Winner of the ICAD 2021 Best Student Paper Award and Best Academic Use of Sound Award
So, who are you?
My name is Elias Elmquist, and I am a PhD student in Sonification at Linköping University in Norrköping, Sweden. This month marks my first full year as a PhD student, during which I have been able to publish and present my first paper on sonifying astronomical data together with the space visualization software OpenSpace. Now I am currently working on my second research project, which investigates the use of sonification in air traffic control, specifically towards a remote tower simulator. I have always had an interest with both software and hardware, and to combine the visual and the auditory, which is why my thesis project is aimed at investigating the use of sonification in immersive environments.
How did you end up working on Sonification and Auditory Displays?
When it was time to choose the topic of my master’s thesis, I remembered that my sound technology teacher, Niklas Rönnberg, said at the end of his course that if anyone would be interested in a master’s thesis regarding sound we could contact him. Since I had developed an interest in music and sound, I did exactly that about a year later. He then sent me back some Powerpoint-slides listing different master’s thesis ideas involving sound. A topic that caught my eye was the idea of investigating the use of sound with the space visualization software, OpenSpace. It combined many of my own interests, such as astronomy and creating audiovisual experiences, which made it a fitting topic for me. I was then fortunate to continue this work as a PhD student.
What is the role of Sonification/Auditory Display in your research?
I use sonification to act as a complement to visualization and other visual displays, where it can either convey additional information or convey the same data. This can enable a more informative presentation, and offer an immersive experience by integrating it with an immersive environment where spatial audio can be utilized.
What is the most challenging part in your work?
Since I work in a research environment where visualization is the main focus, I find it important that the sonification should be just as informative and intuitive as the visualization it complements. I have also realized that aesthetics is important and challenging when it comes to sonification. A user could, for example, still be able to use a poorly designed visual interface, but would not stand an unpleasant sonification for very long.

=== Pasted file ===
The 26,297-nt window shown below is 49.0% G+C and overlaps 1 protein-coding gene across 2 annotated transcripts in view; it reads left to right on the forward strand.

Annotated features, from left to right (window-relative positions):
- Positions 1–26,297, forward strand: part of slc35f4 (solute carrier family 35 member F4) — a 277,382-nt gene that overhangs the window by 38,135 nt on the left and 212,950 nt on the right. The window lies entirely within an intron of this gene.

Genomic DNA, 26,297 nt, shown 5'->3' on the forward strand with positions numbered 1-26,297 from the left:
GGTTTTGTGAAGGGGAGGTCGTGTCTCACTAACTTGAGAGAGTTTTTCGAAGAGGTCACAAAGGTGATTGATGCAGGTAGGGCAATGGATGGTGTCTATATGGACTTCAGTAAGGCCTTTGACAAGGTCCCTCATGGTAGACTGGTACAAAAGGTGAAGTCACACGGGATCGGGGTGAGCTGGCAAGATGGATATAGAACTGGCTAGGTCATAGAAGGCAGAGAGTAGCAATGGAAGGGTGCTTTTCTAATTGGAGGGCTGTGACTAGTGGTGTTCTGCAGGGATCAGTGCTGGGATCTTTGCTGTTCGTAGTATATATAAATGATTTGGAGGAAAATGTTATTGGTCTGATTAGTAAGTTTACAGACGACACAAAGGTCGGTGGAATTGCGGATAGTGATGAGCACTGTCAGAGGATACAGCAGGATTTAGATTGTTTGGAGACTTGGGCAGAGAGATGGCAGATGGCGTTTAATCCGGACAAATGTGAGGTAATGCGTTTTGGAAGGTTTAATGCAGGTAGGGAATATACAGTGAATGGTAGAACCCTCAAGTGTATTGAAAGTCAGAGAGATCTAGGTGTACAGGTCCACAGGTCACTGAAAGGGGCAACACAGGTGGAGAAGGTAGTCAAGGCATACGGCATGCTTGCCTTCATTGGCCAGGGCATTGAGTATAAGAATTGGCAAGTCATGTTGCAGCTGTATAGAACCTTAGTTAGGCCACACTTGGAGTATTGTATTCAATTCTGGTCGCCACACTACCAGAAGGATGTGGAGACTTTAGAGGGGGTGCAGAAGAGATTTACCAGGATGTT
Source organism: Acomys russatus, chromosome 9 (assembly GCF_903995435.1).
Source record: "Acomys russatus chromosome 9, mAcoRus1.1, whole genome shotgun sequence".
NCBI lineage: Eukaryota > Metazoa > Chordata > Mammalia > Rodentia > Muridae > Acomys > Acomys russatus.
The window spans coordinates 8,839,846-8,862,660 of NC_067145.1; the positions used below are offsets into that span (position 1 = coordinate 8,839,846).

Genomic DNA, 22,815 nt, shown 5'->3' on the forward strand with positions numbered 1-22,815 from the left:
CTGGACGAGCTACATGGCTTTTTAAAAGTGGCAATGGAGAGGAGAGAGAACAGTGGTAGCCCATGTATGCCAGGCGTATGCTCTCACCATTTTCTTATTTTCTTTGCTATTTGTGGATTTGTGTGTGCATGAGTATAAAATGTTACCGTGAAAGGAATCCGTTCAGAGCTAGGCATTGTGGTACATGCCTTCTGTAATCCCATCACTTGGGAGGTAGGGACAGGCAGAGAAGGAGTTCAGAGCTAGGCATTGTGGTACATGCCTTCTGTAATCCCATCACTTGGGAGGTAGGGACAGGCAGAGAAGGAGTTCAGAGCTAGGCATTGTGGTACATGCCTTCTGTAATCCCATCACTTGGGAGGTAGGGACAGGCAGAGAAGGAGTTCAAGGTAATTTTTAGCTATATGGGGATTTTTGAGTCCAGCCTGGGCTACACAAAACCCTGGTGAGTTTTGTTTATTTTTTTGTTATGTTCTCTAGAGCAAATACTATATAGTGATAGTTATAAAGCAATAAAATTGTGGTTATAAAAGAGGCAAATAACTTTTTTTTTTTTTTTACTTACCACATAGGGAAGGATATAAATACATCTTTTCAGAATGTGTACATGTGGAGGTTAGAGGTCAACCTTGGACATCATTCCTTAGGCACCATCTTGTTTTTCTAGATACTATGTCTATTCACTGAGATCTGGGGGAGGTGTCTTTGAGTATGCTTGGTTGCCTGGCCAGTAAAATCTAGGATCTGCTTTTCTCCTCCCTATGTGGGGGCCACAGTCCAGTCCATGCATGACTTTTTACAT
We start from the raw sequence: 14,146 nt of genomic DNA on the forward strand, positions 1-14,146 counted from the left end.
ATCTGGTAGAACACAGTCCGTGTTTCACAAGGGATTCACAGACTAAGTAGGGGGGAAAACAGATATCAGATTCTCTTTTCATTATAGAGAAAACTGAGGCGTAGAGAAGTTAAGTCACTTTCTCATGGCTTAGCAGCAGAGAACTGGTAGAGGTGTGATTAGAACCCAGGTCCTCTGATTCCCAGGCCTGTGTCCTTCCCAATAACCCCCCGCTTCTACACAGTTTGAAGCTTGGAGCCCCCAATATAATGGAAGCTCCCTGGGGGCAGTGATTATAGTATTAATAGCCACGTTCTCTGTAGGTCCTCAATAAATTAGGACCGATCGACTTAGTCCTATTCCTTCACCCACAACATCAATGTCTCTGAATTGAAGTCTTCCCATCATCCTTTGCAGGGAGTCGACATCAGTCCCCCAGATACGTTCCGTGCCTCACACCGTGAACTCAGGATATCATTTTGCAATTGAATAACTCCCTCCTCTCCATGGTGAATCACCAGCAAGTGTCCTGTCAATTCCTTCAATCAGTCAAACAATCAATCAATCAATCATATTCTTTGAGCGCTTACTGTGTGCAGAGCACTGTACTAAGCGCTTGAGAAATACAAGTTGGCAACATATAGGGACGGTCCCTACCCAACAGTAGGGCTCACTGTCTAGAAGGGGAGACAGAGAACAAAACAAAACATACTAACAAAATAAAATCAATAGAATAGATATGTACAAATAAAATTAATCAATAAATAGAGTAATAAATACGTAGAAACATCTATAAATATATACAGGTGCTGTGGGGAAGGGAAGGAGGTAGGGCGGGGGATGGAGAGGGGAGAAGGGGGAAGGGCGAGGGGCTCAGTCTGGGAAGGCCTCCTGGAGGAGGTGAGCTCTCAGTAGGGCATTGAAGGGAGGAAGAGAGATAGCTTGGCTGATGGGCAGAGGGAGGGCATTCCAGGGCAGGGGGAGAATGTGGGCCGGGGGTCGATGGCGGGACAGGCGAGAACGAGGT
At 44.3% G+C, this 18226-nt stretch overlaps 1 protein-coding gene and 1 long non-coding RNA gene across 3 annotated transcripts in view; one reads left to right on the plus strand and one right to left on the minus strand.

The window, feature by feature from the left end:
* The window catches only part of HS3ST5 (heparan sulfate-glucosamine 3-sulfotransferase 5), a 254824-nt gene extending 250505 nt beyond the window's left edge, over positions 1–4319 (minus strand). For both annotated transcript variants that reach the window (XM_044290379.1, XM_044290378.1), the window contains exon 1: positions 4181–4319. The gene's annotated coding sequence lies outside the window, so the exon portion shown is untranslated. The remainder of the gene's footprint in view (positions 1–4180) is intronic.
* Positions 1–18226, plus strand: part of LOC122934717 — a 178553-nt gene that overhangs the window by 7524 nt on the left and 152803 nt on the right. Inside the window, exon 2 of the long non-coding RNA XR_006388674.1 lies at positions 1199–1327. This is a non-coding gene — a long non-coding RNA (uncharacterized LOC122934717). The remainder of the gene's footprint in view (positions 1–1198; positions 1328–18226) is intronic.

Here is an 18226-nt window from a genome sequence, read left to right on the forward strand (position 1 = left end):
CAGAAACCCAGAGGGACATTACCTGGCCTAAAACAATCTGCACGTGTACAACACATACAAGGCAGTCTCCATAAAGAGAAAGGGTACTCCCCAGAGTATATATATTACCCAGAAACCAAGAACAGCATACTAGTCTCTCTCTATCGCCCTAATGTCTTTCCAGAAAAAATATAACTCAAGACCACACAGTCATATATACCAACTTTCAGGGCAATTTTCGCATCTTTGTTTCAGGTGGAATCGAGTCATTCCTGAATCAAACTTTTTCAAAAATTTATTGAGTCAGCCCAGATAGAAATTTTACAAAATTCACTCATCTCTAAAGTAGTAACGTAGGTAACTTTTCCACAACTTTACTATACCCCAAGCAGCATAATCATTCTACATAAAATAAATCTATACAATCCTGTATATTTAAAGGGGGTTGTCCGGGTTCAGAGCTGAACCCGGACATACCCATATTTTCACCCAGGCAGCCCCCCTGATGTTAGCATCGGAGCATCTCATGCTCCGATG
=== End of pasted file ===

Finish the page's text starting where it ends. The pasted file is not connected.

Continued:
Anything special ICADders should know about you?
During my five years of studying media technology, I was a DJ at the student union house. Apart from playing music, I also developed an interest in complementing the music with visual elements. It started with just having a lengthy Youtube-video as a backdrop, but then I discovered a software called, Serato Video, where it was possible to sync visuals with the music. I started by having a collection of looping backdrop animations, which I tied to different songs depending on their theme. This later developed to having music videos playing in sync with the song that was currently playing, which created a nice audiovisual experience.
What would you like to say to ICADders?
I would like to thank the organizers of ICAD 2021 for arranging such a nice virtual conference, which was my first conference experience, and for the incredible honor of receiving the awards. I hope that I will be able to attend ICAD for real next year and meet you all in person.
What is your favorite sonification/auditory display ever?
My favorite sonifications to date are mostly related to astronomy, since that is where I began my journey. One in particular is the sonification of the Huygens Landing by Erich Karkoschka (https://www.youtube.com/watch?v=sZC4u0clEc0).
What is the study/tool/work in the field of auditory display you are most proud of?
My proudest (and only) finished sonification work is the OpenSpace Sonification. Here is a link to the demonstration video: https://vimeo.com/528822742